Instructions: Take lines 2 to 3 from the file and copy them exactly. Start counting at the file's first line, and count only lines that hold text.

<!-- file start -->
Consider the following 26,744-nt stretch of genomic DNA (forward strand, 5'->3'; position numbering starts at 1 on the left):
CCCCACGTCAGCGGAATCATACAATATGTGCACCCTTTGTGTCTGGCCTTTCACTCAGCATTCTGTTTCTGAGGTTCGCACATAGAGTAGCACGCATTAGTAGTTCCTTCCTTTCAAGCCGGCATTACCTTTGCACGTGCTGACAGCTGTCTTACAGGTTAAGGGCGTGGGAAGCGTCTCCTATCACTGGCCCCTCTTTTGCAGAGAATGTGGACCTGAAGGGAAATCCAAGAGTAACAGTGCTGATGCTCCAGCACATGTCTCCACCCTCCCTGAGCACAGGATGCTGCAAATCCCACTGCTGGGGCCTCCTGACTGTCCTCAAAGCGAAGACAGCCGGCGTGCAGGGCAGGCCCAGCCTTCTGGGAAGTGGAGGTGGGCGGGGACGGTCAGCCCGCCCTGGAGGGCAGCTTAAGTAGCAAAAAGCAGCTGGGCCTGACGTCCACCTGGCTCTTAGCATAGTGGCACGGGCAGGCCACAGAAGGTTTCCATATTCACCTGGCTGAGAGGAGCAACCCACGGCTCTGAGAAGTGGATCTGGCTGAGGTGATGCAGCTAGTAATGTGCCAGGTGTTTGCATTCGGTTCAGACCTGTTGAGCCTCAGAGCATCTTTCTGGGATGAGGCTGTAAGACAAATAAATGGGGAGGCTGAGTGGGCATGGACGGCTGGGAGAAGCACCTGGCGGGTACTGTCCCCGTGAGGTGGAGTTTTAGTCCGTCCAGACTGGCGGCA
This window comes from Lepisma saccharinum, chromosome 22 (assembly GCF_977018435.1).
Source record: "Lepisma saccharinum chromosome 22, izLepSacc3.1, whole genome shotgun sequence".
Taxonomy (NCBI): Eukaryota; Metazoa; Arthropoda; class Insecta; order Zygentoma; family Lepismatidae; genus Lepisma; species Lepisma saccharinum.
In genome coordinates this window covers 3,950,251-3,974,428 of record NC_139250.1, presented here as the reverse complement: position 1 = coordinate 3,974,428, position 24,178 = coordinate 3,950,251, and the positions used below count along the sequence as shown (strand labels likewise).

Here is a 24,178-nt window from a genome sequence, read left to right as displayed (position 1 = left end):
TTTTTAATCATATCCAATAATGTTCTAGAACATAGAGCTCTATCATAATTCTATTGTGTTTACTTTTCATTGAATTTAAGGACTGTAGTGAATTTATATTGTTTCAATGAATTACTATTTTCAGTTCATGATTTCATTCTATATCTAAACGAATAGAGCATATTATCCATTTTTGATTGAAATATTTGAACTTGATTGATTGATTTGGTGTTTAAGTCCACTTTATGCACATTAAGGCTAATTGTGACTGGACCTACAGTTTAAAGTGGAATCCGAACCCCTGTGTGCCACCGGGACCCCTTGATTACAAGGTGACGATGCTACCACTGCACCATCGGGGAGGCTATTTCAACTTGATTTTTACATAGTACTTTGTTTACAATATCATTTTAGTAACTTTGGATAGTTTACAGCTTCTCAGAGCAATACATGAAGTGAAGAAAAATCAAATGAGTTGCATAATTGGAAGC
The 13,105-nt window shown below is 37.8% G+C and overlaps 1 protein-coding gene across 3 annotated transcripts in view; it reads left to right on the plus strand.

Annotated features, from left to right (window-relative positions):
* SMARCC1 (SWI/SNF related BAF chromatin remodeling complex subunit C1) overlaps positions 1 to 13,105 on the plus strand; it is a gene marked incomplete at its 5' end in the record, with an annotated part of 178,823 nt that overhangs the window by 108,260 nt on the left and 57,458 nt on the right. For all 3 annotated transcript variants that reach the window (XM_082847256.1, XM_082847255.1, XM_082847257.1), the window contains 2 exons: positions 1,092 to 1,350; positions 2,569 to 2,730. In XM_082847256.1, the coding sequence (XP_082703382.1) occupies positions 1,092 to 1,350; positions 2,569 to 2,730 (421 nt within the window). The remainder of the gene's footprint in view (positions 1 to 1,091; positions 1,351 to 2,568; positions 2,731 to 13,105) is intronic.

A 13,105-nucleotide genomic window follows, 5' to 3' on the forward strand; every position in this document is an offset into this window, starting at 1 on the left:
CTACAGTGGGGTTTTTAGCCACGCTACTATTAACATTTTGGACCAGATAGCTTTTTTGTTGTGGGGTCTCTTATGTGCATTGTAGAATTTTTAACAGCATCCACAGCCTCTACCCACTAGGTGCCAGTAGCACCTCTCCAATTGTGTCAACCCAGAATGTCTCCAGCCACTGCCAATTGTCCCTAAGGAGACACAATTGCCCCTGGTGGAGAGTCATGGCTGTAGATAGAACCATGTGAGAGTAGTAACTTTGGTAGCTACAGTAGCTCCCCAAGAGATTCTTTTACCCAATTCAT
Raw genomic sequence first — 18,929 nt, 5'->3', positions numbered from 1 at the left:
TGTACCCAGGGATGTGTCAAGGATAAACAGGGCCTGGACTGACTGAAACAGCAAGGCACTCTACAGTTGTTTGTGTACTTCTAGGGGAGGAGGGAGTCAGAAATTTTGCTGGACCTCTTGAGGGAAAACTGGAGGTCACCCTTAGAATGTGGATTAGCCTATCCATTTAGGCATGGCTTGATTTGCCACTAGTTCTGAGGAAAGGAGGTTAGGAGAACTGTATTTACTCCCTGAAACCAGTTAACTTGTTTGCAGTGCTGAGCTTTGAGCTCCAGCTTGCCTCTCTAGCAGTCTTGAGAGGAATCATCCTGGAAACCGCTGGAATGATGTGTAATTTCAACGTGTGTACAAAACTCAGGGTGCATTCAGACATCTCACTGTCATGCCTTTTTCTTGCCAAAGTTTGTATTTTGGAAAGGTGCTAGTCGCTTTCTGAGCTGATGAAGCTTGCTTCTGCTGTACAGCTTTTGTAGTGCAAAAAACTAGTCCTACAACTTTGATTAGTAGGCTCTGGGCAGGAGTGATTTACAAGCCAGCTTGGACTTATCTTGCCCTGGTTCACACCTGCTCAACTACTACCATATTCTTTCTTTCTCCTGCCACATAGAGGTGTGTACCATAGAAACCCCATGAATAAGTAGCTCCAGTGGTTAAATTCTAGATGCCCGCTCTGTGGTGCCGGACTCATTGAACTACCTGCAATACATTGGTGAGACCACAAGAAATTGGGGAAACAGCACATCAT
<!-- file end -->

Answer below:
CCCCACGTCAGCGGAATCATACAATATGTGCACCCTTTGTGTCTGGCCTTTCACTCAGCATTCTGTTTCTGAGGTTCGCACATAGAGTAGCACGCATTAGTAGTTCCTTCCTTTCAAGCCGGCATTACCTTTGCACGTGCTGACAGCTGTCTTACAGGTTAAGGGCGTGGGAAGCGTCTCCTATCACTGGCCCCTCTTTTGCAGAGAATGTGGACCTGAAGGGAAATCCAAGAGTAACAGTGCTGATGCTCCAGCACATGTCTCCACCCTCCCTGAGCACAGGATGCTGCAAATCCCACTGCTGGGGCCTCCTGACTGTCCTCAAAGCGAAGACAGCCGGCGTGCAGGGCAGGCCCAGCCTTCTGGGAAGTGGAGGTGGGCGGGGACGGTCAGCCCGCCCTGGAGGGCAGCTTAAGTAGCAAAAAGCAGCTGGGCCTGACGTCCACCTGGCTCTTAGCATAGTGGCACGGGCAGGCCACAGAAGGTTTCCATATTCACCTGGCTGAGAGGAGCAACCCACGGCTCTGAGAAGTGGATCTGGCTGAGGTGATGCAGCTAGTAATGTGCCAGGTGTTTGCATTCGGTTCAGACCTGTTGAGCCTCAGAGCATCTTTCTGGGATGAGGCTGTAAGACAAATAAATGGGGAGGCTGAGTGGGCATGGACGGCTGGGAGAAGCACCTGGCGGGTACTGTCCCCGTGAGGTGGAGTTTTAGTCCGTCCAGACTGGCGGCA
This window comes from Lepisma saccharinum, chromosome 22 (assembly GCF_977018435.1).